Why is that FS add-on an aftermarket part if it came from VW as part of a recall? At a minimum it will have a std 12m/12K mile warranty. There is a lot more plastic on the intake tract and it is very rare for any of it to break.

      You may know more about all the tricks they used to get higher mileage figures, but I am skeptical than diesel INSTEAD OF oil will let an engine run long enough to complete the suite, without impacting the FE numbers. Special lubricants, sure.

      I am curious if VW will do something to the original warranties that came with the cars. One way to really fk up VW’s accountanting would be for CARB to require them to extend the emissions warranties on all affected cars for an extra say 5/50K, and obviously rewrite the list of components included. It would be a nice way to hold them accountable for any under-spec’ed components that might fail due to an increased duty cycle after the reflash. I don’t expect CARB can mandate them to extend their powertrains if they dont want to, but they can reject the fix outright and force a buy back.

      • 0 avatar
        JD23

        “Why is that FS add-on an aftermarket part if it came from VW as part of a recall?”

        He was being facetious, but given the temerity with which VW normally attempts to avoid warranty repairs, his scenario is not far from reality.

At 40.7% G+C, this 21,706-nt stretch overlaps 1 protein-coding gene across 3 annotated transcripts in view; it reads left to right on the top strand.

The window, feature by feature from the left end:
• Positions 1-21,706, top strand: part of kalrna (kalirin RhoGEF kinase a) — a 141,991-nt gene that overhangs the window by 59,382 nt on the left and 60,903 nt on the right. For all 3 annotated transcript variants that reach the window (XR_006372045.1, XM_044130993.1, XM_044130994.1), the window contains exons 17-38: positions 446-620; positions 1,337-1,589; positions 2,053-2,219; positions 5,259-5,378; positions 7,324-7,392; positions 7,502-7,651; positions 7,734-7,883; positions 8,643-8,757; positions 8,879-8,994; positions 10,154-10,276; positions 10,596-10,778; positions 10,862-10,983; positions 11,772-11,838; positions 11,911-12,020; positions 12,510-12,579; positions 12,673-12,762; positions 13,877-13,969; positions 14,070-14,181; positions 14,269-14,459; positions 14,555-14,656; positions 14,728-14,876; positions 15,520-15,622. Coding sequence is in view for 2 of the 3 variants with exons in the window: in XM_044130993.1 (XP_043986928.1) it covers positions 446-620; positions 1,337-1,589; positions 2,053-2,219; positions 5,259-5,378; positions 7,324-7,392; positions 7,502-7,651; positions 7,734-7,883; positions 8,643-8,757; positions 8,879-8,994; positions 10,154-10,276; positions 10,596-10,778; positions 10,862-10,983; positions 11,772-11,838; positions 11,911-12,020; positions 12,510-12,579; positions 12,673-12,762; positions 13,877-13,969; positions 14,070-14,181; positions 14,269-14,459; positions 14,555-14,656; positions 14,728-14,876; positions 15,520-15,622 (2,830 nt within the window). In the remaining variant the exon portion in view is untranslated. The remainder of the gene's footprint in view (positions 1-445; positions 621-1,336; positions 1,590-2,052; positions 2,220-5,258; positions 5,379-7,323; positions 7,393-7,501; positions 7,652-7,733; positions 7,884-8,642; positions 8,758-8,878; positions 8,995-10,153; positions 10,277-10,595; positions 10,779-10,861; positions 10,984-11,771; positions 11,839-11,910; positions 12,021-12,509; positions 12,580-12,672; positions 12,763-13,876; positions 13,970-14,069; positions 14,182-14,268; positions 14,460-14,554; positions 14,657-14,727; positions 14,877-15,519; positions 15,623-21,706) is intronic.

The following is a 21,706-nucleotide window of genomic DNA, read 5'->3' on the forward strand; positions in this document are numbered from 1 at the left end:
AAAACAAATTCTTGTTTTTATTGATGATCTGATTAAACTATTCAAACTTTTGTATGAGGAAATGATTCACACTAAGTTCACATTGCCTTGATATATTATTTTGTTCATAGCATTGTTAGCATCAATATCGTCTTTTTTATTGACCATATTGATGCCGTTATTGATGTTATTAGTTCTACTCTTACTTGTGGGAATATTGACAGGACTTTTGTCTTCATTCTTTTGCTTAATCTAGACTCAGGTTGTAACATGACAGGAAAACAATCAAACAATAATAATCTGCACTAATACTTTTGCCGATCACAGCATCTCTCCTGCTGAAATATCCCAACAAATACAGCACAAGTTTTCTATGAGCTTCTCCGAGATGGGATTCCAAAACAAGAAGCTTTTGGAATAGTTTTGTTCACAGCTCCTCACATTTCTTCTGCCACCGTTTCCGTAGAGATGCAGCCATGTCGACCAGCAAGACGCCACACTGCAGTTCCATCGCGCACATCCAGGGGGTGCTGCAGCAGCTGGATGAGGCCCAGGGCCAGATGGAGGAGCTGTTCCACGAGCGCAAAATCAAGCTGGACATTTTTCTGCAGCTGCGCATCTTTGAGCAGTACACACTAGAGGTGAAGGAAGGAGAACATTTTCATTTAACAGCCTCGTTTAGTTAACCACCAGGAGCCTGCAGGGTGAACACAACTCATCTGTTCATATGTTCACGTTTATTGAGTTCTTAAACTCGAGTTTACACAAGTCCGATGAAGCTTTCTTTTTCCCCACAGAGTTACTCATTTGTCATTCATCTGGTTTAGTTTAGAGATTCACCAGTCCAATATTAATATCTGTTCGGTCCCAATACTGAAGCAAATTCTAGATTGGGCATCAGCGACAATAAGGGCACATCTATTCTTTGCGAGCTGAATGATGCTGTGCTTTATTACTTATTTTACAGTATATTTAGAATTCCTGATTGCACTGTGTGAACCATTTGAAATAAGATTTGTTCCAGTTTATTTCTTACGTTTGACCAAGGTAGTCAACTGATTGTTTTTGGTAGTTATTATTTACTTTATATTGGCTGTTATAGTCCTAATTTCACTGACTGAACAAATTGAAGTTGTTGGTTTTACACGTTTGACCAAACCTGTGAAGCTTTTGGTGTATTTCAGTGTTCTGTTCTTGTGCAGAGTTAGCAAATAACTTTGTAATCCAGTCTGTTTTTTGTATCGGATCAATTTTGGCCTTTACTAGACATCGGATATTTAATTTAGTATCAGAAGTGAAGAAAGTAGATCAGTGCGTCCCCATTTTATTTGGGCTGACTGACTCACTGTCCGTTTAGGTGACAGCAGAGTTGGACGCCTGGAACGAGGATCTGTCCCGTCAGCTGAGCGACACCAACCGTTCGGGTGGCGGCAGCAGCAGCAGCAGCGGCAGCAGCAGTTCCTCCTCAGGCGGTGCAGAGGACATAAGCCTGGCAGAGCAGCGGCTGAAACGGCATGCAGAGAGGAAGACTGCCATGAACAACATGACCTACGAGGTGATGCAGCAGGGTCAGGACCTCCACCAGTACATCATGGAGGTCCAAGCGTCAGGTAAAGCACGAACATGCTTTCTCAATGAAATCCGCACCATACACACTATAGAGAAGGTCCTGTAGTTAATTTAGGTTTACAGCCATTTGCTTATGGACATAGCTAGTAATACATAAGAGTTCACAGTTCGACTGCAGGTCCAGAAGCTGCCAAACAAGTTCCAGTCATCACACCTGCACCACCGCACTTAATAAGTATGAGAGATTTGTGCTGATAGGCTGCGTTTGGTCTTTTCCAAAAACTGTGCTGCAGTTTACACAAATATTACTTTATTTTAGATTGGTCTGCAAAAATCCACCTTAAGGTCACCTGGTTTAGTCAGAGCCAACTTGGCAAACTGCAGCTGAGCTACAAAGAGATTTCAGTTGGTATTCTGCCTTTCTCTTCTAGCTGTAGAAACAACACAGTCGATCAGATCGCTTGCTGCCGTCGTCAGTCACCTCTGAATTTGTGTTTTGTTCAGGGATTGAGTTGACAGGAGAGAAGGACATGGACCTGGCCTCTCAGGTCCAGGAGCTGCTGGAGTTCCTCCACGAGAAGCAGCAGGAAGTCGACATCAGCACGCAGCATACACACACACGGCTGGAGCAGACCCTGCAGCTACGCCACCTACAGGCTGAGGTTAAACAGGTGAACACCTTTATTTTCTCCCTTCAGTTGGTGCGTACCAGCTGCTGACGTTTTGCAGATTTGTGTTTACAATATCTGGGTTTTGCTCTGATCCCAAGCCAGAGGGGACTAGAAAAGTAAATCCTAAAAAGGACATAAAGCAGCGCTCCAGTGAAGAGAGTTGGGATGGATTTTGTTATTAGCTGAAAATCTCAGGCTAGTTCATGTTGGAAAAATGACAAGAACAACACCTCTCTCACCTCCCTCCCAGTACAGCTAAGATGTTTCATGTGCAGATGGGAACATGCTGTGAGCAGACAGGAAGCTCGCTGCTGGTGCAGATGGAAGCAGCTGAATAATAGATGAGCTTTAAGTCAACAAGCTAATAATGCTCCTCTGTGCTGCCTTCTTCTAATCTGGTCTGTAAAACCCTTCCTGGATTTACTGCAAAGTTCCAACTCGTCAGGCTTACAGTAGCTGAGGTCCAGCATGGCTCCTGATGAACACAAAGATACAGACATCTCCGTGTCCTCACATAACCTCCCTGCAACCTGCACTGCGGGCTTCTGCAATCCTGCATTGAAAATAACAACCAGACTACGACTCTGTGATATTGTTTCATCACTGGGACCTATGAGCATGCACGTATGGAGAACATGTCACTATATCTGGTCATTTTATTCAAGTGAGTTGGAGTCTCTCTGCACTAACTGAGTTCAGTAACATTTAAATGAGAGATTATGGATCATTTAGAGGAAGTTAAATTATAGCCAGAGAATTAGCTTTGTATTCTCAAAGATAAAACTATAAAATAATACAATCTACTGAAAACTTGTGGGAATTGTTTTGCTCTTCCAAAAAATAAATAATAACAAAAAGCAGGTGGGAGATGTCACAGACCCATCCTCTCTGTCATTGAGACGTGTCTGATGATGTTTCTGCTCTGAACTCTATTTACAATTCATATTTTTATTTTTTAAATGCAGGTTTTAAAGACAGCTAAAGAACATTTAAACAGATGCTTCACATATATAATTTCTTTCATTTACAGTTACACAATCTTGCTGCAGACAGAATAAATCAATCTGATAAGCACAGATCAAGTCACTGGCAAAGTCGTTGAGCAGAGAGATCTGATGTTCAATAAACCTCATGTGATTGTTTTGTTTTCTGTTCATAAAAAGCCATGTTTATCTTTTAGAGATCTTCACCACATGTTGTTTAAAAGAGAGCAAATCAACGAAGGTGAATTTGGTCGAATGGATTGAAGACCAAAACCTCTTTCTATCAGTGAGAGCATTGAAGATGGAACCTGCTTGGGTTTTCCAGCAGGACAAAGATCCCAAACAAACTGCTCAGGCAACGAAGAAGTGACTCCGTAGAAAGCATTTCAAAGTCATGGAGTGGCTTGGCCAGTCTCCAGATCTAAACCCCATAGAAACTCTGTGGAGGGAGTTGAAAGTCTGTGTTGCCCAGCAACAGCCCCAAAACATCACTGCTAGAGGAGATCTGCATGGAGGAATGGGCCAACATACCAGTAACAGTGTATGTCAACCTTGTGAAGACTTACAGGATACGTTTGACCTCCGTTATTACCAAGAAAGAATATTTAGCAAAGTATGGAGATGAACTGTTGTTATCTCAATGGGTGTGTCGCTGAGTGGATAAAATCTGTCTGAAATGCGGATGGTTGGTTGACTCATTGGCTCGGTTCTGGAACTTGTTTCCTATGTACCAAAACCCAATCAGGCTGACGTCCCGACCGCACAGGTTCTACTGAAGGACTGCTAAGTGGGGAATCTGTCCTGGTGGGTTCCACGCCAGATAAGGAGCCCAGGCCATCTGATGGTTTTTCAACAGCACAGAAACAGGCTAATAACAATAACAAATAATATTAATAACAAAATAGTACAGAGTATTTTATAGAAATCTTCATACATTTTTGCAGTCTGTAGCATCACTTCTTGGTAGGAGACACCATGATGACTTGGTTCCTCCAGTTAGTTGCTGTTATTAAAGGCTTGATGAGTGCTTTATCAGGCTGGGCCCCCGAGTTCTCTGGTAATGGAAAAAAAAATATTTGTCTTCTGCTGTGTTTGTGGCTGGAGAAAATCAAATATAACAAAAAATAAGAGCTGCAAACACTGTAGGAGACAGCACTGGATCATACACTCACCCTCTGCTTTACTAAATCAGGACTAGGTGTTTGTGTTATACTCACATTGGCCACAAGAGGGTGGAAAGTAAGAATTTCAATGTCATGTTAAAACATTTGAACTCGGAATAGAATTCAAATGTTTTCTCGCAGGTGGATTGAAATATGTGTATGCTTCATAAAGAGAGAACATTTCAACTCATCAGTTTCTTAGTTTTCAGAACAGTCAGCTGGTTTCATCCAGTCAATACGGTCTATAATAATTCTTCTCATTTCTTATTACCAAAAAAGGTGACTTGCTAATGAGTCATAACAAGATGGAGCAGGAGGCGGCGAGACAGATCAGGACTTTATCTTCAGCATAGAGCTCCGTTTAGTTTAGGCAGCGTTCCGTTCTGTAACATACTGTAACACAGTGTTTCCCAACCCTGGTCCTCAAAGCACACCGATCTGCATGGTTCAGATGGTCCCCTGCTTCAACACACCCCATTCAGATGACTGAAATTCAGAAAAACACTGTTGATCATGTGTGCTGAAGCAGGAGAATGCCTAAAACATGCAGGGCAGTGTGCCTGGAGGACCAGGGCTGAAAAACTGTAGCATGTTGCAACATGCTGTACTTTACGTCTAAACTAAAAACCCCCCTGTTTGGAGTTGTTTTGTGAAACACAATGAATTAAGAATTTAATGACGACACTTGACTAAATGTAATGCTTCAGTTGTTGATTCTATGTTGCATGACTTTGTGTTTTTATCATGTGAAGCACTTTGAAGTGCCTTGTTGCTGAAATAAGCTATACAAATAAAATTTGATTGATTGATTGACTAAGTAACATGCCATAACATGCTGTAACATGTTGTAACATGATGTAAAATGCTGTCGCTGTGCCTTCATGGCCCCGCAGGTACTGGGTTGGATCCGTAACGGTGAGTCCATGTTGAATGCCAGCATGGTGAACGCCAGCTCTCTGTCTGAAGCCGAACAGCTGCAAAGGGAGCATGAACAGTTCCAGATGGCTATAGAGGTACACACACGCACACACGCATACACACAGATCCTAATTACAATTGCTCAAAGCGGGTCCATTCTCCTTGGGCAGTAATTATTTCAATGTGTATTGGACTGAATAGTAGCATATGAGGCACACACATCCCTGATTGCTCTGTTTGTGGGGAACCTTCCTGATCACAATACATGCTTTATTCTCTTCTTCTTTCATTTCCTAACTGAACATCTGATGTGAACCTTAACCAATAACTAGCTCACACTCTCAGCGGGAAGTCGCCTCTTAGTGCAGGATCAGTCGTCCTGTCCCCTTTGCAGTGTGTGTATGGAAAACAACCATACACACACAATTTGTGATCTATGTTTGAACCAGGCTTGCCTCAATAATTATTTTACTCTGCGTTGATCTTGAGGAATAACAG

• avatar
    Syke

    Anyone else get the feeling that the entire (real) reason for the delay is that CARB realizes they finally have an automaker by the balls, so they’re going to milk it for all its worth?

    As an example to all the rest of the automakers, of course?

    Plus there is this little matter of making government employees actually work over the holidays . . . . .

    • 0 avatar
      HerrKaLeun

      If the punishment isn’t severe, all OEM will just keep cheating and think “I get caught 5% of the time, then pay a nominal fine and make that part of my cost calculation”. Same what ford did with exploding gas tanks…

      they commited crimes on various levels: tax fraud, EPA fraud, DOT fraud, consumer fraud and deception, all that covering up they have been and keep doing… Consider even the advertisement laws being broken, they falsely claimed their diesels are c better than hybrids from an enviormentla point etc. Imagine coca cola would have sold a drink that they claimed contained really healthy vitamin’s, but it turned out it didn’t? Or McDonalds sells a vegan meal and it turned out it contained meat?

      If I as a normal guy cheat on my taxes for years, sell fraudulent products, destroy and forge evidence.. I probably go to prison for life. why should a corporation get away easily?

    • 0 avatar
      Urlik

      CARB’s ultimate goal is to make sure car and light truck diesels disappear, maybe they’re trying to make sure they can get these 400,000 off the road.

  • avatar
    MrGrieves

    My guess is the delay is somehow related to the lawsuit settlement plan that will be handled by Mr. Feinberg. The longer the delay, the greater the chance that a buyback is in the works. The Gen 1 cars that don’t have SCR are probably going to be slated for some type of buyback (mileage-prorated, of course), while the cars with SCR will get a software fix and a hardware band-aid.

  • avatar
    DenverMike

    It’d better be a good fix or CARB’s Mary Nichols will tear a new orifice for VW, and not taking a banana in the tailpipe, like Europe has. She’s having her claws sharpened and polished over the Christmas break.

    That’s one tough broad.

  • avatar
    Robert.Walter